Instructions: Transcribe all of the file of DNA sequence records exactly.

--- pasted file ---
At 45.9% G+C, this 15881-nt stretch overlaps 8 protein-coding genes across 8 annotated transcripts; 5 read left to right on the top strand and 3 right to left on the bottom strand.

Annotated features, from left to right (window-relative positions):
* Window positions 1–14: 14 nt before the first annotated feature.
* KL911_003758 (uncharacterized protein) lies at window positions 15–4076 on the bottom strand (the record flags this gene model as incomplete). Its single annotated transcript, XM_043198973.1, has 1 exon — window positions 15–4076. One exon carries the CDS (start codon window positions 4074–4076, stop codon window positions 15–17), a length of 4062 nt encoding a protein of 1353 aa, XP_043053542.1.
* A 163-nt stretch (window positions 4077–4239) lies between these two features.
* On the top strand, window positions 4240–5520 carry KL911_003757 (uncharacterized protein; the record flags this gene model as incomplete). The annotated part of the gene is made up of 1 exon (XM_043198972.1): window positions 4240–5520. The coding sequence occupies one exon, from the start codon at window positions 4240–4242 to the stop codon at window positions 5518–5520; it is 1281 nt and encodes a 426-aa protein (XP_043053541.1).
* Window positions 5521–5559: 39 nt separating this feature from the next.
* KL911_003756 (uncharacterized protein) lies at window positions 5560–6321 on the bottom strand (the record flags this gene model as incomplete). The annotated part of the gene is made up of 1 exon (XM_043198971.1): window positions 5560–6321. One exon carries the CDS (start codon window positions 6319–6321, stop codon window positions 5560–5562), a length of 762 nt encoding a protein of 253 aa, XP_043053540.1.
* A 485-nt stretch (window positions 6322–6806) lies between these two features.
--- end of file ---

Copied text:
At 45.9% G+C, this 15881-nt stretch overlaps 8 protein-coding genes across 8 annotated transcripts; 5 read left to right on the top strand and 3 right to left on the bottom strand.

Annotated features, from left to right (window-relative positions):
* Window positions 1–14: 14 nt before the first annotated feature.
* KL911_003758 (uncharacterized protein) lies at window positions 15–4076 on the bottom strand (the record flags this gene model as incomplete). Its single annotated transcript, XM_043198973.1, has 1 exon — window positions 15–4076. One exon carries the CDS (start codon window positions 4074–4076, stop codon window positions 15–17), a length of 4062 nt encoding a protein of 1353 aa, XP_043053542.1.
* A 163-nt stretch (window positions 4077–4239) lies between these two features.
* On the top strand, window positions 4240–5520 carry KL911_003757 (uncharacterized protein; the record flags this gene model as incomplete). The annotated part of the gene is made up of 1 exon (XM_043198972.1): window positions 4240–5520. The coding sequence occupies one exon, from the start codon at window positions 4240–4242 to the stop codon at window positions 5518–5520; it is 1281 nt and encodes a 426-aa protein (XP_043053541.1).
* Window positions 5521–5559: 39 nt separating this feature from the next.
* KL911_003756 (uncharacterized protein) lies at window positions 5560–6321 on the bottom strand (the record flags this gene model as incomplete). The annotated part of the gene is made up of 1 exon (XM_043198971.1): window positions 5560–6321. One exon carries the CDS (start codon window positions 6319–6321, stop codon window positions 5560–5562), a length of 762 nt encoding a protein of 253 aa, XP_043053540.1.
* A 485-nt stretch (window positions 6322–6806) lies between these two features.